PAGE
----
- A Maryland CRA law would apply to banks and credit unions with about $46 billion in assets. It would cover mortgage companies that made more than 68,000 loans in three years. The assets and lending activity are considerable resources that should have a CRA obligation for reinvesting in underserved neighborhoods.
- A state CRA law would help narrow racial and equity gaps in lending. In Baltimore City, for example, 33% of the loans went to African Americans whereas they constituted 62% of the population.
- State law can plug gaps in the federal law. Federal CRA applies to banks whereas other state laws in Massachusetts and Illinois also apply to mortgage companies and credit unions.
Executive summary: strong deeds but gentle words – the case for a Maryland CRA
Maryland’s state motto is strong deeds but gentle words. This maxim is a good way to approach the need for Maryland to enact a state Community Reinvestment Act (CRA). The strong deeds would be significant increases in loans, investments and services in communities of color and modest-income neighborhoods across the state – in both urban and rural areas. The gentle words would be the law’s carefully balanced incentives which are not overly punitive or onerous but nonetheless provide effective motivation for banks and non-bank financial institutions to better serve overlooked communities.
A state CRA law is well worth the effort. It would apply CRA to institutions with tens of billions of dollars which offer tens of thousands of loans. State-chartered banks have about $38 billion in assets and state-chartered credit unions have almost $8 billion in assets. The top ten independent mortgage companies issued almost 68,000 home purchase loans in Maryland from 2018 through 2020.
Applying CRA to institutions with these sizable resources would channel significant increases in loans and investments to Maryland’s neglected communities. Moreover, a state CRA law is needed to address sizable racial and income disparities in access to loans. In the state as a whole, lenders made 20% of their single-family loans to African Americans from 2018 through 2020 while 29% of the population was African American. The gap is even wider in Baltimore, a city that is 62% Black but where just 33% of loans went to African American borrowers.
While some gaps have narrowed modestly, underserved communities continue to be overlooked. For the state as whole, lending institutions made 32% of their loans to low- and moderate-income (LMI) borrowers during 2018-2020 while 31.6% of the population was LMI. A significant disparity, however, emerges in the City of Baltimore where LMI borrowers received 58% of the loans but were 73% of the residents.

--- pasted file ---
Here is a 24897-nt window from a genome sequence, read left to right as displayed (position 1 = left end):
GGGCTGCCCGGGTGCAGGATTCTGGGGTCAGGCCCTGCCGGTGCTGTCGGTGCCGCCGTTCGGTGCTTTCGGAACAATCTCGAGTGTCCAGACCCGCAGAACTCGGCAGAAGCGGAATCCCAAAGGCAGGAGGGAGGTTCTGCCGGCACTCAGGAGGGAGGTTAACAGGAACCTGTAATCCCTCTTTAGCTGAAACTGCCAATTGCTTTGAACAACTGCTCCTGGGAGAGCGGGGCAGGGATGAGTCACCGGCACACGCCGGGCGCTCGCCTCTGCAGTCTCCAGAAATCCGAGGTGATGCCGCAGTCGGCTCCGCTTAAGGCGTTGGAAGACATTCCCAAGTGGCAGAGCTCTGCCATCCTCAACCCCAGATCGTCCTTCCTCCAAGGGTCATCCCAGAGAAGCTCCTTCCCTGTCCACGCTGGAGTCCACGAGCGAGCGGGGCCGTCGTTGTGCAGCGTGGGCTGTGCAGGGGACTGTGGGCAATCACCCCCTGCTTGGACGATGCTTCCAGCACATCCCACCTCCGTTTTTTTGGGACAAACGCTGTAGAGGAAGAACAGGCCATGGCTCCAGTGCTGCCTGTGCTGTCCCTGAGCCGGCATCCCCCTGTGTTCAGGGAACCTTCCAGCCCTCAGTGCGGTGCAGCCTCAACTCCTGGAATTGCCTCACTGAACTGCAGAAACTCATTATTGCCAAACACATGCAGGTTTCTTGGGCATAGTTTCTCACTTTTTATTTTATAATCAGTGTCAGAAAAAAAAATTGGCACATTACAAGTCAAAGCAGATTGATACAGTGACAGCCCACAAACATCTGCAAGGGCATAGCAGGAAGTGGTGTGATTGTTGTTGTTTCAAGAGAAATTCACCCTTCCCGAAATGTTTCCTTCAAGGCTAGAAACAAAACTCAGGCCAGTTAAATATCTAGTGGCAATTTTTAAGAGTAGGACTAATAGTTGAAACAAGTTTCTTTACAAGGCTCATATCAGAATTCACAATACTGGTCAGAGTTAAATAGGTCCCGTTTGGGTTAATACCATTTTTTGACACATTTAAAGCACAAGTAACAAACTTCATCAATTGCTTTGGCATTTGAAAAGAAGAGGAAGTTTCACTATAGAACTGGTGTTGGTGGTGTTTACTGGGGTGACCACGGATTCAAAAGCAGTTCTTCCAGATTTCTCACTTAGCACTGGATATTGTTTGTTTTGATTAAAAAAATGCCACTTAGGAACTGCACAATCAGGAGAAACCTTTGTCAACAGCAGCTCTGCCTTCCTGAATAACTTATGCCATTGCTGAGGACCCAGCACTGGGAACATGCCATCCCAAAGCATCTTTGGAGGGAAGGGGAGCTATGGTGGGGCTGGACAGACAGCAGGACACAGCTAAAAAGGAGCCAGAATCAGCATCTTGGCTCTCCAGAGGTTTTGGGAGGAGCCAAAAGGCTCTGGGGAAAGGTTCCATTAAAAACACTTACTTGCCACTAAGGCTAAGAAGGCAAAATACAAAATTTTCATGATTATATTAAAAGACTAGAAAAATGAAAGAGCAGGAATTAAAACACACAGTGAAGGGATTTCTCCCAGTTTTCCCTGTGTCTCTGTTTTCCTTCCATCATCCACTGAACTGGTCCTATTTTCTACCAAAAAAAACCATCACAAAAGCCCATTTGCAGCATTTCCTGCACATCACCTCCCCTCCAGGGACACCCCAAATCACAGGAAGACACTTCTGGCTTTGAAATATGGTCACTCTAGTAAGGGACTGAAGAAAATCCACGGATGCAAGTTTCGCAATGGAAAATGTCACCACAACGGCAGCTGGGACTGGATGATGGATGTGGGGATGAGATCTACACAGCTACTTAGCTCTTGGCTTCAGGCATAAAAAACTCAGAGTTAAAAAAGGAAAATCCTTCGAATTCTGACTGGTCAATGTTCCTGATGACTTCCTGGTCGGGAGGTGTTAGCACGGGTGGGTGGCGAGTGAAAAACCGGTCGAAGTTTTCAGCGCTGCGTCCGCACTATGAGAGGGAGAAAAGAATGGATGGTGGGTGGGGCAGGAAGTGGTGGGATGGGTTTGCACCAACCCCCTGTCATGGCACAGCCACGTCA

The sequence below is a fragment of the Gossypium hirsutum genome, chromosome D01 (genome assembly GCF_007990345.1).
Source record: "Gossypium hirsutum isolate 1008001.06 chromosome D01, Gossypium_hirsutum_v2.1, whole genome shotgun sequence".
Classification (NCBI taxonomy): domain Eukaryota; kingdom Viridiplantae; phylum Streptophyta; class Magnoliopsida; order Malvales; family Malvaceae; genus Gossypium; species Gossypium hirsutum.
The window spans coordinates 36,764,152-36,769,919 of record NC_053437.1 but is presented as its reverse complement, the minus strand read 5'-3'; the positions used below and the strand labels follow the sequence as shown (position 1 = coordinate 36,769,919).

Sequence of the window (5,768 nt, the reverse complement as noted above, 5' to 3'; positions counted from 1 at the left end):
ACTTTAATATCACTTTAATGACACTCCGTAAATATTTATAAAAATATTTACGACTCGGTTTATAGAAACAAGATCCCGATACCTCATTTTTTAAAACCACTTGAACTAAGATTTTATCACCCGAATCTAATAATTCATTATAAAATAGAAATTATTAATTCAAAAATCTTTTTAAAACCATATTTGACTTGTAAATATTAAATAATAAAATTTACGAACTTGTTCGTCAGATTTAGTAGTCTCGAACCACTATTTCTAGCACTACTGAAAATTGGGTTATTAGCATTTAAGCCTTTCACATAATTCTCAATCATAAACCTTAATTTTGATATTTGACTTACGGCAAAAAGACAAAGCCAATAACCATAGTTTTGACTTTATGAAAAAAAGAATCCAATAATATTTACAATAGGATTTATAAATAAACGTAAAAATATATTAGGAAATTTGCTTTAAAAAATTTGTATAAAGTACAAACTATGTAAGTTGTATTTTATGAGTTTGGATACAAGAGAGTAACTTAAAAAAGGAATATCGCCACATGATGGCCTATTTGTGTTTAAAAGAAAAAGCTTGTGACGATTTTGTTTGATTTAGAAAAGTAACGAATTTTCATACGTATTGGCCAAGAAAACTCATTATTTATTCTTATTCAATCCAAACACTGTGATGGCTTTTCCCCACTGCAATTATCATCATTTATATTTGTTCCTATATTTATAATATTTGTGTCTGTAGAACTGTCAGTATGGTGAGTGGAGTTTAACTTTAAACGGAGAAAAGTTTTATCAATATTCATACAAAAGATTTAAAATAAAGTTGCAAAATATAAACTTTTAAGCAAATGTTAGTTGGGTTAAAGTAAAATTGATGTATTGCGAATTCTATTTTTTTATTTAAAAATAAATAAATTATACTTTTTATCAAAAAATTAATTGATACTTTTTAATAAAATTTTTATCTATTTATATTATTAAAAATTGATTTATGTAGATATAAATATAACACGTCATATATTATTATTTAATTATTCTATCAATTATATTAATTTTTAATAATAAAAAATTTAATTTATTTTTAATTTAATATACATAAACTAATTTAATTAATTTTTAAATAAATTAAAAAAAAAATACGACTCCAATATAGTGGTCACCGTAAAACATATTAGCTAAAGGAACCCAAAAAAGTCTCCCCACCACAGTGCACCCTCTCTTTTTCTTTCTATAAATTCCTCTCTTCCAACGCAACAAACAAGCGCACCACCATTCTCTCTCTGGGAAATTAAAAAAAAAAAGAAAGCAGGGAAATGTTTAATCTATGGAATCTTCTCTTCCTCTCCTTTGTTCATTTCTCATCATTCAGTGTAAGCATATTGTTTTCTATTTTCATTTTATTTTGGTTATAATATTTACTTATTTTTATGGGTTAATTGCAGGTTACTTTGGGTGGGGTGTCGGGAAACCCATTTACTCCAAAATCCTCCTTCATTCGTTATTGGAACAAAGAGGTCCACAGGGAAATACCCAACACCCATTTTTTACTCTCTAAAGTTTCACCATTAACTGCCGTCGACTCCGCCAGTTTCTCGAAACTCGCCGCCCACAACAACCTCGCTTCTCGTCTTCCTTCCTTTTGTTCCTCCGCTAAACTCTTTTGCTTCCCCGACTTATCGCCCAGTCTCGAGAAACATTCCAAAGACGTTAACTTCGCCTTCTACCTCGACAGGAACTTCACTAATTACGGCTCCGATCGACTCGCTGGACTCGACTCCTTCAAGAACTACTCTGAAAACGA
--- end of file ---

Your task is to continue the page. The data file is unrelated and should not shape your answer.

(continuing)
A state law is not duplicative of federal law, but rather complementary, as other state CRA laws have demonstrated. It has the potential to address needs and neighborhoods not explicitly addressed by the federal CRA. A state law could authorize Maryland’s Commissioner of Financial Regulation to conduct separate exams for counties. This provision would enable examiners to assess performance more rigorously in Baltimore City and underserved rural counties. In contrast, federal CRA exams usually rate performance on a metropolitan level that hides poor performance, which most often occurs in the underserved counties. In addition, a CRA law could instruct the examiners to consider the sustainability of lending by considering default and delinquency rates. This is particularly important for vulnerable and underserved communities and is often overlooked by federal CRA exams.
A state law could contain provisions designed to counter CRA ratings inflation and that would motivate improvements in performance to communities of color. On a federal level, banks pass their CRA exams about 98% of the time. A state law should counter this inflation by introducing a fifth rating and by requiring examination in underserved neighborhoods, which are disproportionately communities of color. Banks that fail their exams cannot receive deposits from a state agency. The Commissioner could also adjust fees based on ratings received.
CRA is one of the most effective economic development strategies a state can undertake. Studies have shown that the federal CRA has increased lending and banking services in modest income communities. A state CRA law could build on this success.
The gains in wealth a rigorous CRA would foster, driven by homeownership and small business ownership, would benefit the state many times over in terms of higher gross domestic output, higher tax revenues and reduced dependence on the state safety net. The founding ideals of this country include the pursuit of life, liberty and happiness. CRA expands the number of citizens that can achieve these aspirations. The joy of someone being the first in their family to own a home or start a small business cannot be overestimated. A state CRA law would enable stakeholders to pursue these great deeds with gentle words.
 Maryland Manual On-Line: A Guide to Maryland and Its Government, https://msa.maryland.gov/msa/mdmanual/01glance/html/symbols/reverse.html